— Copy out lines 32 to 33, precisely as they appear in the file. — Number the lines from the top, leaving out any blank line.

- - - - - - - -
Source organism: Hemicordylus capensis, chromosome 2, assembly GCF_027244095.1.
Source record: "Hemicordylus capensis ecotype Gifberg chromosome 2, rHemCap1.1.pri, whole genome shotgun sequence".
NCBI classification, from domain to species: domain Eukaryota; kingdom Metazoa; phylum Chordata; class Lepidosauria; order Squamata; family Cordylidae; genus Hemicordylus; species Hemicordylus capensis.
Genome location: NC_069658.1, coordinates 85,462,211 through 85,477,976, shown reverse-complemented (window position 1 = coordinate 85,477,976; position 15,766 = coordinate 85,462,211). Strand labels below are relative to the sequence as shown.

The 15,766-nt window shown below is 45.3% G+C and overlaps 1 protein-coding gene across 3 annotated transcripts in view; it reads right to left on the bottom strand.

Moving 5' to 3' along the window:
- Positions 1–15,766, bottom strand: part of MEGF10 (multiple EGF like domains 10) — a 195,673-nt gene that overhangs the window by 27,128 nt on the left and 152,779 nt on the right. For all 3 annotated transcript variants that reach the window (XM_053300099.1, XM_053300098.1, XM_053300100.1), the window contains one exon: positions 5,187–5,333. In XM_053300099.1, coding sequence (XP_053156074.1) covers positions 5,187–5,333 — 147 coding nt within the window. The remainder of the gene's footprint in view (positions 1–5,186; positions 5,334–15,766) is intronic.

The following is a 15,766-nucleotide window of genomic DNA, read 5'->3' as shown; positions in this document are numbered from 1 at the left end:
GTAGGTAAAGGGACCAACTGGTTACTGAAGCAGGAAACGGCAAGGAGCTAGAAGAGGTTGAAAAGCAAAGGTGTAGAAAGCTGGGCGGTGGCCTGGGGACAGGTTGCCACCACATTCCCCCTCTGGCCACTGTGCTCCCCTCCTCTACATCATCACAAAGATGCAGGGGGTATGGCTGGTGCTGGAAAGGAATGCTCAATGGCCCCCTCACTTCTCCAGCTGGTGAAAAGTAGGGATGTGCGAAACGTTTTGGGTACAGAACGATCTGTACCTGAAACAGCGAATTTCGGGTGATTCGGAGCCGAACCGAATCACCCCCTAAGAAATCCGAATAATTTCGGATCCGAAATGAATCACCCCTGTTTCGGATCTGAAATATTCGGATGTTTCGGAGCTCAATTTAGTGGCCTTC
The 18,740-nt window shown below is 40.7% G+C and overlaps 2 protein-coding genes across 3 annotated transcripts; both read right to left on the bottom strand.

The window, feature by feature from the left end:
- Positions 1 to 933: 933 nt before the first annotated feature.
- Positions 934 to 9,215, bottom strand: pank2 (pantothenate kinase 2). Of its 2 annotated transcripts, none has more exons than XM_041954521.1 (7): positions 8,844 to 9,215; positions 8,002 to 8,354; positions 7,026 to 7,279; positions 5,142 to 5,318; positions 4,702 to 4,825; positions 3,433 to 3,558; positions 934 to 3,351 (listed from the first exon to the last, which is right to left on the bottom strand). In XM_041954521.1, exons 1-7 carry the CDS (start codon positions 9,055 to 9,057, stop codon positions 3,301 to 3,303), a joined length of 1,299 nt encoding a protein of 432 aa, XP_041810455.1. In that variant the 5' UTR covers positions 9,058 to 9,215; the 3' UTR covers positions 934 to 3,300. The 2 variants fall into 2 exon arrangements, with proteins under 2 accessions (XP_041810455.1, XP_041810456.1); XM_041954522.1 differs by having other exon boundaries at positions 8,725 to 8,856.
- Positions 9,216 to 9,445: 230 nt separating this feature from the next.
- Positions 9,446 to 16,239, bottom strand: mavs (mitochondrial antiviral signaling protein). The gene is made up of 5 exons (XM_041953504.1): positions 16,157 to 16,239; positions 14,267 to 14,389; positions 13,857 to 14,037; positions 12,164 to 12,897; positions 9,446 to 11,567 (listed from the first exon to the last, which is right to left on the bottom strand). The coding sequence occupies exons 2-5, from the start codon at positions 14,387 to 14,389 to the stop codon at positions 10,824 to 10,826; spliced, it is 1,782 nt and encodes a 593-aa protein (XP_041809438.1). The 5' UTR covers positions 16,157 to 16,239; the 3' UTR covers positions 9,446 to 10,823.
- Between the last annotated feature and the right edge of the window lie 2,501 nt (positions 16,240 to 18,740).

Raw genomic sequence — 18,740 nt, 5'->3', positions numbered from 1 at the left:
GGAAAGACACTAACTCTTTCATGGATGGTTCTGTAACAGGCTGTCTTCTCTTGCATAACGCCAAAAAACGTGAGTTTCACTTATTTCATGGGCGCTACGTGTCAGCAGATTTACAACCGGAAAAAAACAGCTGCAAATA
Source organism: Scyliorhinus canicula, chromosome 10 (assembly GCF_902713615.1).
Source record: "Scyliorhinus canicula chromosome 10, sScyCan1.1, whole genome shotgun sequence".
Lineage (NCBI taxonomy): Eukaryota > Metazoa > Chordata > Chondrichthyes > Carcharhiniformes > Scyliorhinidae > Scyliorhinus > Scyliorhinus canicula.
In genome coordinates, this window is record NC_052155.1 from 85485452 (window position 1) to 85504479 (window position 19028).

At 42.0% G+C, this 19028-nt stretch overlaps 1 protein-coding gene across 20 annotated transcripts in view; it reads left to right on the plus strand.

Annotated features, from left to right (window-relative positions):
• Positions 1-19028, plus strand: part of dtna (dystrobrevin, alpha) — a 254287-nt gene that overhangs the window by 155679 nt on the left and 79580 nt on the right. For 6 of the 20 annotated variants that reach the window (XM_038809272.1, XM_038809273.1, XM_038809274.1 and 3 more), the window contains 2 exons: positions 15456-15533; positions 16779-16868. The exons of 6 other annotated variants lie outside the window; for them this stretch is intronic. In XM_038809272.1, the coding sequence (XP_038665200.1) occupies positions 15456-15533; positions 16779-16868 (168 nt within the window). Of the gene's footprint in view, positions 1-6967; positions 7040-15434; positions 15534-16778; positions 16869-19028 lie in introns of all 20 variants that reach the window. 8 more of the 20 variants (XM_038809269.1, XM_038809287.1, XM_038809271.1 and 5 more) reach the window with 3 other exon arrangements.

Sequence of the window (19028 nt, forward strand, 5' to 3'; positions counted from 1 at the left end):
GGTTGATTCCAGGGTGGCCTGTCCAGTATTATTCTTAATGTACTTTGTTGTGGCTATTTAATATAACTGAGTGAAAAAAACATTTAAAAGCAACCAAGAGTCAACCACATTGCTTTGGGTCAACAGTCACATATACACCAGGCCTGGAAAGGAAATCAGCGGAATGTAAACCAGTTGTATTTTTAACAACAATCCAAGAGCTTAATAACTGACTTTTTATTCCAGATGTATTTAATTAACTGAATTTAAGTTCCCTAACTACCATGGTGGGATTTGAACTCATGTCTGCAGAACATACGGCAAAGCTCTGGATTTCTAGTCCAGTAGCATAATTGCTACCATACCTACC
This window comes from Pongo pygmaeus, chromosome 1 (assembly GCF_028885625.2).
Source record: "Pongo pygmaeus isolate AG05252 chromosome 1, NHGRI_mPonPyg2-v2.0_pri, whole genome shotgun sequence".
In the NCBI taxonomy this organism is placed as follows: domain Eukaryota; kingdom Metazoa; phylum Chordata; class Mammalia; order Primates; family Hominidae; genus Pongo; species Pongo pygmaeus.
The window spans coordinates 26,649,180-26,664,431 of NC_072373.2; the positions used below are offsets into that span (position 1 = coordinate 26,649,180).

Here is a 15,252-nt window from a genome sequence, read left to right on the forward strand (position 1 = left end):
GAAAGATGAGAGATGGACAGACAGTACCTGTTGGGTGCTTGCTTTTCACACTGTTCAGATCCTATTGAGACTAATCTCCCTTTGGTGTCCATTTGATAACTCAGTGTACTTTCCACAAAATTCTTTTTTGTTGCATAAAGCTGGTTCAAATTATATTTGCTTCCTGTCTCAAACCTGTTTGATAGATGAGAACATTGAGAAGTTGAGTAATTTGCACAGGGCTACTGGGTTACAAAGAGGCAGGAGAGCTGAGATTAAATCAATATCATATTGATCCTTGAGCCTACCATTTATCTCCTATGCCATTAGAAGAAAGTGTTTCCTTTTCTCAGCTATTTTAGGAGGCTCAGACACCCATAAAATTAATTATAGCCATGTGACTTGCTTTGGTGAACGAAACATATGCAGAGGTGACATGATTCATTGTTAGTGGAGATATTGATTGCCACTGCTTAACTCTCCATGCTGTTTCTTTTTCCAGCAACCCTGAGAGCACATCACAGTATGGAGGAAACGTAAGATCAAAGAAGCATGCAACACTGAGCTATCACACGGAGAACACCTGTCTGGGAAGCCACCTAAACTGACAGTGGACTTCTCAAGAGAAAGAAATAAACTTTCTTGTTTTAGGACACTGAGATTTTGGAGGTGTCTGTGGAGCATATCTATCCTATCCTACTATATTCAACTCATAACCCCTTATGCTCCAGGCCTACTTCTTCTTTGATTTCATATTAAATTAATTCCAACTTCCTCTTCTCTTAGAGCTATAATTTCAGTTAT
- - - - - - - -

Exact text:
Here is a 15,252-nt window from a genome sequence, read left to right on the forward strand (position 1 = left end):
GAAAGATGAGAGATGGACAGACAGTACCTGTTGGGTGCTTGCTTTTCACACTGTTCAGATCCTATTGAGACTAATCTCCCTTTGGTGTCCATTTGATAACTCAGTGTACTTTCCACAAAATTCTTTTTTGTTGCATAAAGCTGGTTCAAATTATATTTGCTTCCTGTCTCAAACCTGTTTGATAGATGAGAACATTGAGAAGTTGAGTAATTTGCACAGGGCTACTGGGTTACAAAGAGGCAGGAGAGCTGAGATTAAATCAATATCATATTGATCCTTGAGCCTACCATTTATCTCCTATGCCATTAGAAGAAAGTGTTTCCTTTTCTCAGCTATTTTAGGAGGCTCAGACACCCATAAAATTAATTATAGCCATGTGACTTGCTTTGGTGAACGAAACATATGCAGAGGTGACATGATTCATTGTTAGTGGAGATATTGATTGCCACTGCTTAACTCTCCATGCTGTTTCTTTTTCCAGCAACCCTGAGAGCACATCACAGTATGGAGGAAACGTAAGATCAAAGAAGCATGCAACACTGAGCTATCACACGGAGAACACCTGTCTGGGAAGCCACCTAAACTGACAGTGGACTTCTCAAGAGAAAGAAATAAACTTTCTTGTTTTAGGACACTGAGATTTTGGAGGTGTCTGTGGAGCATATCTATCCTATCCTACTATATTCAACTCATAACCCCTTATGCTCCAGGCCTACTTCTTCTTTGATTTCATATTAAATTAATTCCAACTTCCTCTTCTCTTAGAGCTATAATTTCAGTTAT